U.S. report slams China's terrorism war
WASHINGTON -- When Chinese Premier Zhu Rongji addressed the National People's Congress, he added "fighting terrorism" to the list of ways of ensuring social stability in China.
The statement in Beijing came as the U.S State Department released its annual report on global human rights criticizing China's human rights record.
The report accuses China of using the U.S.-led campaign against terrorism as a pretext to justify a crackdown on Uighur Muslim separatists in the country's northwestern Xinjiang autonomous region.
As in previous years, the report documented China's human rights record across the board, with a focus on the lack of religious freedom.
The report noted serious human rights abuses in Tibet and in Xinjiang province in western China, where security was tightened considerably last year.
Beijing blames the small Uighur separatist movement for a spate of bombings and assassinations and says it is directly linked to Osama bin Laden, the prime suspect in the September 11 attacks on America.
"The fear of spillover from the anti-terrorist campaign in Afghanistan and a perceived opportunity to legitimize measures against Muslim Uighur activists under the anti-terrorism umbrella led to an intensification of a crackdown in the Xinjiang Autonomous Region of China late in the year," the report said.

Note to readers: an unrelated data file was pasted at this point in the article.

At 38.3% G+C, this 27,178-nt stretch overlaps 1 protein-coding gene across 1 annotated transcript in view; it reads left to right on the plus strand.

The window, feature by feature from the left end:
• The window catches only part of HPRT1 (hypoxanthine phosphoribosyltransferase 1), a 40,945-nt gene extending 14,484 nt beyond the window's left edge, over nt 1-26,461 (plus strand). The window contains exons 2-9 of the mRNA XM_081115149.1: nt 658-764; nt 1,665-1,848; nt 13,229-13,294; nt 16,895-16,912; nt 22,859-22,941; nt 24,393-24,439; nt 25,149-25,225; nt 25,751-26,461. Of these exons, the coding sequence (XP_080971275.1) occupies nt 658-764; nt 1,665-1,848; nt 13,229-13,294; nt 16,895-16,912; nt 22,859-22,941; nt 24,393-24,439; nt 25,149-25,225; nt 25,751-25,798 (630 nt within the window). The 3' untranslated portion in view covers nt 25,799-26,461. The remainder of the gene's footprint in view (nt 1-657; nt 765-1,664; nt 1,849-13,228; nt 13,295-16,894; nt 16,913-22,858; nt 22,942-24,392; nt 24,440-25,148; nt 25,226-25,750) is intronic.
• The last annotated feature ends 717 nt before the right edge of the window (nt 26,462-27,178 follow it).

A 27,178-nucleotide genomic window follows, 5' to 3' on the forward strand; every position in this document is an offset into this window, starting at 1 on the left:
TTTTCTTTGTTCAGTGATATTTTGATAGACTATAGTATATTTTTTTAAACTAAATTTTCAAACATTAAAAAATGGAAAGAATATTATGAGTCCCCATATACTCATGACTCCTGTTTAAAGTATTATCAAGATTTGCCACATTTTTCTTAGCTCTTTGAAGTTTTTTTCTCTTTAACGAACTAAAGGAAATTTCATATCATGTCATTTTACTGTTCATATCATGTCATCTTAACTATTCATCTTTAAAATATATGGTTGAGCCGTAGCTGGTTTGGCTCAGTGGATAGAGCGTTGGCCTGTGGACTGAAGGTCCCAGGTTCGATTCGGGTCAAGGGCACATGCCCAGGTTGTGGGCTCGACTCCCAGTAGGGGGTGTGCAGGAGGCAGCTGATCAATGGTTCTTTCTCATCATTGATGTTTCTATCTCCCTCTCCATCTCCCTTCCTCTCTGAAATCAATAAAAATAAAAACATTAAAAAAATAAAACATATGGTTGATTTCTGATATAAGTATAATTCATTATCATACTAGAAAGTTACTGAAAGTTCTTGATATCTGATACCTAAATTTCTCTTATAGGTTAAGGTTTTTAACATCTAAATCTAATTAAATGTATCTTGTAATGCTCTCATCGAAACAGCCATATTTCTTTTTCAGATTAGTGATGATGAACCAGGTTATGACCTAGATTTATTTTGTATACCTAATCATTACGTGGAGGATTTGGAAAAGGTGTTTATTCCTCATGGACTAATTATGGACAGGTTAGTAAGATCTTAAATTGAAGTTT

"Chinese Government officials asserted that some persons engaged in legitimate political or religious activities were, in fact, involved in terrorist activities or had ties to al-Qaida."
In January, the Chinese government released a report alleging Uighur separatists in Xinjiang received funds and training from Osama bin Laden and his al Qaeda terror network.
Yet, the U.S. has so far refused to link the Islamic separatists in Xinjiang to the war on terrorism.
The report also highlighted China's "harsh and comprehensive" campaign against the Falun Gong spiritual group, which was banned in 1999, and said thousands of Falun Gong followers were serving sentences in labor camps.
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